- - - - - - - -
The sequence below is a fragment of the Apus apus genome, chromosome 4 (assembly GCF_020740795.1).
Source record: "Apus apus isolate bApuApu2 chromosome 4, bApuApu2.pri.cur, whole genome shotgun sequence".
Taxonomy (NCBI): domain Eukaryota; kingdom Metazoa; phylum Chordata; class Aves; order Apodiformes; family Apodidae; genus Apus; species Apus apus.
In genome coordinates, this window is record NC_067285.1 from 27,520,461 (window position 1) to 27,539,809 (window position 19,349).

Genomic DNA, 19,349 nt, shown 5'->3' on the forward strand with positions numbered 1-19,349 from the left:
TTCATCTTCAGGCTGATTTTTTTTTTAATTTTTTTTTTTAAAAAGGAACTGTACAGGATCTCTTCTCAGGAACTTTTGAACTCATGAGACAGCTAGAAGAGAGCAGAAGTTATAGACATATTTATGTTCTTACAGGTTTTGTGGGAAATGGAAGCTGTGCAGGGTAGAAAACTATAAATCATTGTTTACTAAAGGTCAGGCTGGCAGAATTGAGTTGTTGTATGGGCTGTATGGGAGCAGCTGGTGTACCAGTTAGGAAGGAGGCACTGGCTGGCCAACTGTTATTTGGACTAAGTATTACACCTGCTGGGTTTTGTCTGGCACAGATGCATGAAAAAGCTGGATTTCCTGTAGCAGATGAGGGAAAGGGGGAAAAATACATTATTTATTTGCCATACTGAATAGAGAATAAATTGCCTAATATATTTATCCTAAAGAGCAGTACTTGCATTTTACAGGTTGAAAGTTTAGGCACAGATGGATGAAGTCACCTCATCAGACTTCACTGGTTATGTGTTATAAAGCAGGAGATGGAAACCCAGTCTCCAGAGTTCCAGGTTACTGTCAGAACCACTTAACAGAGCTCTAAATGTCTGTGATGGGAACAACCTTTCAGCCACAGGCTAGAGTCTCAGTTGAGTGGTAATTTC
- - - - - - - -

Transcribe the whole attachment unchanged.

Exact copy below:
The sequence below is a fragment of the Apus apus genome, chromosome 4 (assembly GCF_020740795.1).
Source record: "Apus apus isolate bApuApu2 chromosome 4, bApuApu2.pri.cur, whole genome shotgun sequence".
Taxonomy (NCBI): domain Eukaryota; kingdom Metazoa; phylum Chordata; class Aves; order Apodiformes; family Apodidae; genus Apus; species Apus apus.
In genome coordinates, this window is record NC_067285.1 from 27,520,461 (window position 1) to 27,539,809 (window position 19,349).

Genomic DNA, 19,349 nt, shown 5'->3' on the forward strand with positions numbered 1-19,349 from the left:
TTCATCTTCAGGCTGATTTTTTTTTTAATTTTTTTTTTTAAAAAGGAACTGTACAGGATCTCTTCTCAGGAACTTTTGAACTCATGAGACAGCTAGAAGAGAGCAGAAGTTATAGACATATTTATGTTCTTACAGGTTTTGTGGGAAATGGAAGCTGTGCAGGGTAGAAAACTATAAATCATTGTTTACTAAAGGTCAGGCTGGCAGAATTGAGTTGTTGTATGGGCTGTATGGGAGCAGCTGGTGTACCAGTTAGGAAGGAGGCACTGGCTGGCCAACTGTTATTTGGACTAAGTATTACACCTGCTGGGTTTTGTCTGGCACAGATGCATGAAAAAGCTGGATTTCCTGTAGCAGATGAGGGAAAGGGGGAAAAATACATTATTTATTTGCCATACTGAATAGAGAATAAATTGCCTAATATATTTATCCTAAAGAGCAGTACTTGCATTTTACAGGTTGAAAGTTTAGGCACAGATGGATGAAGTCACCTCATCAGACTTCACTGGTTATGTGTTATAAAGCAGGAGATGGAAACCCAGTCTCCAGAGTTCCAGGTTACTGTCAGAACCACTTAACAGAGCTCTAAATGTCTGTGATGGGAACAACCTTTCAGCCACAGGCTAGAGTCTCAGTTGAGTGGTAATTTC